David Gill looks at Iten Industries, whose design and materials expertise has gone into the manufacture of critical components for a variety of consumer products.
Iten Industries is everywhere, literally. Turn on a light, put a battery into your son’s Game Boy, start a load of wash or turn on the TV — and you’ve come into contact, directly or indirectly, with an Iten product. For some of us, Iten is present even when we go to sleep at night.
Based in Ashtabula, Ohio, Iten produces custom plastic components. Its products include thermoplastic and thermoset stamped, molded and machined parts, using a broad variety of polymers such as epoxies, phenolics, melamine, silicone and polyester. “We manufacture and fabricate about 70 percent of the materials we make into parts, using customized fabrications and formulations,” says James Fusco, vice president of sales and marketing. Its four plants in Ashtabula are testimony of Iten’s versatility; they manufacture, fabricate, pultrude and do injection molding. Fusco says, “We average more than 1 million parts per hour.”
Iten’s end-use markets attest to its pervasiveness. The company produces end-cap insulators for fluorescent lights and top and bottom insulators for Energizer’s 9-volt batteries. Other insulating products Iten makes are used in the motors of appliances, pumps, vacuum cleaners, auto windshield wipers, anti-lock brake systems and Briggs & Stratton starters. Epoxy terminals made by Iten can be found in RCA television sets. Another epoxy component holds the spring that pops up the toast in Hamilton Beach/Proctor Silex toasters. Thus, Fusco is not exaggerating when he says, “An Iten item may be in every home in America. Since we also produce insulators for every fluorescent light manufacturer, we’re in most offices and many manufacturing plants as well.”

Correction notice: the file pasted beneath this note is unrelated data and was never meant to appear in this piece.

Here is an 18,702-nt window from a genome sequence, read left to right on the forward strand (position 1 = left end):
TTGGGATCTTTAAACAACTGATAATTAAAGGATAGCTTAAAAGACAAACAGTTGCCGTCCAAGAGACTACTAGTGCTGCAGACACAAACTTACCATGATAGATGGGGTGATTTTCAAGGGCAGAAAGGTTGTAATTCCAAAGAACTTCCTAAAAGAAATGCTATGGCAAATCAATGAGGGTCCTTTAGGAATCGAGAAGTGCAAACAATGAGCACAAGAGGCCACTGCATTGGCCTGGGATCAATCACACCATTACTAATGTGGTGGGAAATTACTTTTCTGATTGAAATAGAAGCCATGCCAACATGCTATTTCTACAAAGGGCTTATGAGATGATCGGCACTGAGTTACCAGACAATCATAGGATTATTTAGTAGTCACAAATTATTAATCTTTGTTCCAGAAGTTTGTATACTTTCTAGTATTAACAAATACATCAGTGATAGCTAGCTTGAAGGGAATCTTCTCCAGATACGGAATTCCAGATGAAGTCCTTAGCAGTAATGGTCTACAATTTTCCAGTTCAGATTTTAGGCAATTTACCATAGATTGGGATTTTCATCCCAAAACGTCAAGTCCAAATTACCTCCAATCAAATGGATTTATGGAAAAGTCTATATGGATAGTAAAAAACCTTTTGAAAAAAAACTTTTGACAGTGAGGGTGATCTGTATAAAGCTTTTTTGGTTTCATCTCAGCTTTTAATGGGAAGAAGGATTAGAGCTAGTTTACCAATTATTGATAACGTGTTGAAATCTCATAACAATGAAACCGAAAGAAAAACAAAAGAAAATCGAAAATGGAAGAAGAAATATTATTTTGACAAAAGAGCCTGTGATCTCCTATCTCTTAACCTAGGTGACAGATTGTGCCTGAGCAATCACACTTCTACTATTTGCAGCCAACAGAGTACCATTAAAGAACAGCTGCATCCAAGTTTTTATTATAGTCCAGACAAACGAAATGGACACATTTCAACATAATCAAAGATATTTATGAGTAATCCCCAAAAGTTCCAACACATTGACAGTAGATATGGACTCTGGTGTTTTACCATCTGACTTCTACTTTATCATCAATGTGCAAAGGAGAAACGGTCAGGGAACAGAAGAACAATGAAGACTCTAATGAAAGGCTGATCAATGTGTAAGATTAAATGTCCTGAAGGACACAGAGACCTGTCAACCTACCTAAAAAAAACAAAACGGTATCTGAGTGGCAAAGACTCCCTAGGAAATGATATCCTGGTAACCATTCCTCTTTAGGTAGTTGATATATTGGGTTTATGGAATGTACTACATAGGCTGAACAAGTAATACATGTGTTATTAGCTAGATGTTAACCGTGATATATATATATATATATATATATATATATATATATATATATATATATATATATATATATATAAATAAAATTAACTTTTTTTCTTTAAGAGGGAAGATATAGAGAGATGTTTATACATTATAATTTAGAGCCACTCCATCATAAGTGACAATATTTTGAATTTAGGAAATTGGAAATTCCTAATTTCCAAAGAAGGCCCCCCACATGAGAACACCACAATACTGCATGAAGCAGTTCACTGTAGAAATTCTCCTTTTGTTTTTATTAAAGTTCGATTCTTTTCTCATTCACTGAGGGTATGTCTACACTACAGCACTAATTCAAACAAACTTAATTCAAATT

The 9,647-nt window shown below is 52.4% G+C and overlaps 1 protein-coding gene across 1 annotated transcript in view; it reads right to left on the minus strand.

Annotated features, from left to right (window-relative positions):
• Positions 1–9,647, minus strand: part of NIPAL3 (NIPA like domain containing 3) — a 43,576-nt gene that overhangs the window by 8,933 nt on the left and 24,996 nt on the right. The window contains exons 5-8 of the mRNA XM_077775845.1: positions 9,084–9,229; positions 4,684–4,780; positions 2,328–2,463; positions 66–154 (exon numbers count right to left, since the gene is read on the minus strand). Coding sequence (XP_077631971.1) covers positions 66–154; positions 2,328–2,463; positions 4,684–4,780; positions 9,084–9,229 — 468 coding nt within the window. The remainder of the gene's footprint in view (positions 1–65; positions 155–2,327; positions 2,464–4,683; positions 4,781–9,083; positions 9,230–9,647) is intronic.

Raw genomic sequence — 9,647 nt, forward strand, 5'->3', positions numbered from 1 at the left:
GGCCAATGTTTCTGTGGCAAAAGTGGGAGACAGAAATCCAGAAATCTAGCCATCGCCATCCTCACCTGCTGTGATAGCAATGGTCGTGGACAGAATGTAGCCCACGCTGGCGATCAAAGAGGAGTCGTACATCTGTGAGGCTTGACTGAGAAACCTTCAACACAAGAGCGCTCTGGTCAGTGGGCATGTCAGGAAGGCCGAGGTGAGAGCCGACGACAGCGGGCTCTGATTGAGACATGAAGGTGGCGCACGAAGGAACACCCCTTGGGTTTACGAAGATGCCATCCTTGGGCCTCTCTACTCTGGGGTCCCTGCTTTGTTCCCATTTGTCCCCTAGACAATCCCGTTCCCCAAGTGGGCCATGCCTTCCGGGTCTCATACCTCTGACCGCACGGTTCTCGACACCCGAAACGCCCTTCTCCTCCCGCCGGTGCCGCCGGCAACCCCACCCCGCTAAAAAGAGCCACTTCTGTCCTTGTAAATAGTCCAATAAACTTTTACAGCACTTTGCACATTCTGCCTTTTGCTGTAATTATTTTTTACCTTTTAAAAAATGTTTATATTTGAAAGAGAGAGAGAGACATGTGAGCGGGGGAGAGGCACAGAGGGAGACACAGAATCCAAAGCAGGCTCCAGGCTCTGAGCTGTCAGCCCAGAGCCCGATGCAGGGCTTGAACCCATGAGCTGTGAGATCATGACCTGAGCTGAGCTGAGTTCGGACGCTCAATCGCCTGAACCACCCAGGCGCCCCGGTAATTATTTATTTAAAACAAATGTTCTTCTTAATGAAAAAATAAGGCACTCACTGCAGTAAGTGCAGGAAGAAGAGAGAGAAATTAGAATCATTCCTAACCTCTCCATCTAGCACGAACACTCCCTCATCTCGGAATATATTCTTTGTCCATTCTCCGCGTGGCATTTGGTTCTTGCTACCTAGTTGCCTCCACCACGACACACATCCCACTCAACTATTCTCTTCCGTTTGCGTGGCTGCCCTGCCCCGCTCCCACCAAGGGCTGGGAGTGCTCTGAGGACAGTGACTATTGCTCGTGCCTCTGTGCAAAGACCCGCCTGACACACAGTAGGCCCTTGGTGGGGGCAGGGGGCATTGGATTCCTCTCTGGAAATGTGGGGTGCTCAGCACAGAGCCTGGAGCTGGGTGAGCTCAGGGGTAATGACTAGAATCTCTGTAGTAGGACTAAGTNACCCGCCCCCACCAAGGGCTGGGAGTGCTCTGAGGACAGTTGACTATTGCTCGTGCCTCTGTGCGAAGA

Master of Materials
Production volume and product reach is only part of the Iten story, however. Founded by Charles Iten in 1922, the company has accumulated a vast storehouse of experience in materials and processes. Iten remains a family-run company; Charles Iten eventually sold the business to John Huggins, whose son, Peter, is now president and chief executive officer. For nearly 80 years, Iten has been stamping precision thermoplastic, thermoset and vulcanized-fiber plastic parts.
Iten has formulated glass polyester sheets for more than 30 years, and markets them and its pultruded profiles under the Politen® name. The company also designs, builds and maintains pultrusion dies. Its experience in machining parts stretches back 45 years; the company has worked with its own high-pressure laminates, vulcanized fiber, glass polyester sheets, pultrusions and other thermoplastic and thermoset materials.
The company has been injection-molding thermoplastics for more than 35 years and has been injection-molding thermoset parts for more than a quarter of a century. Its injection-molding facility has manufactured prototypes, short runs and high-volume part orders, all to close tolerances.
Iten’s experience in making sheet laminates totals more than 50 years. The company now offers this line under the Resiten® brand, which includes laminates made of phenolics, epoxy, melamine and silicone.
“Our materials and process expertise and our design services set us apart from the competition,” says Fusco. “We engineer products for specific uses that the customer needs with customized fabrications and formulations. We work with the customer on these products every step of the way, and it may take as long as two years for a customer’s finished product to get to market.”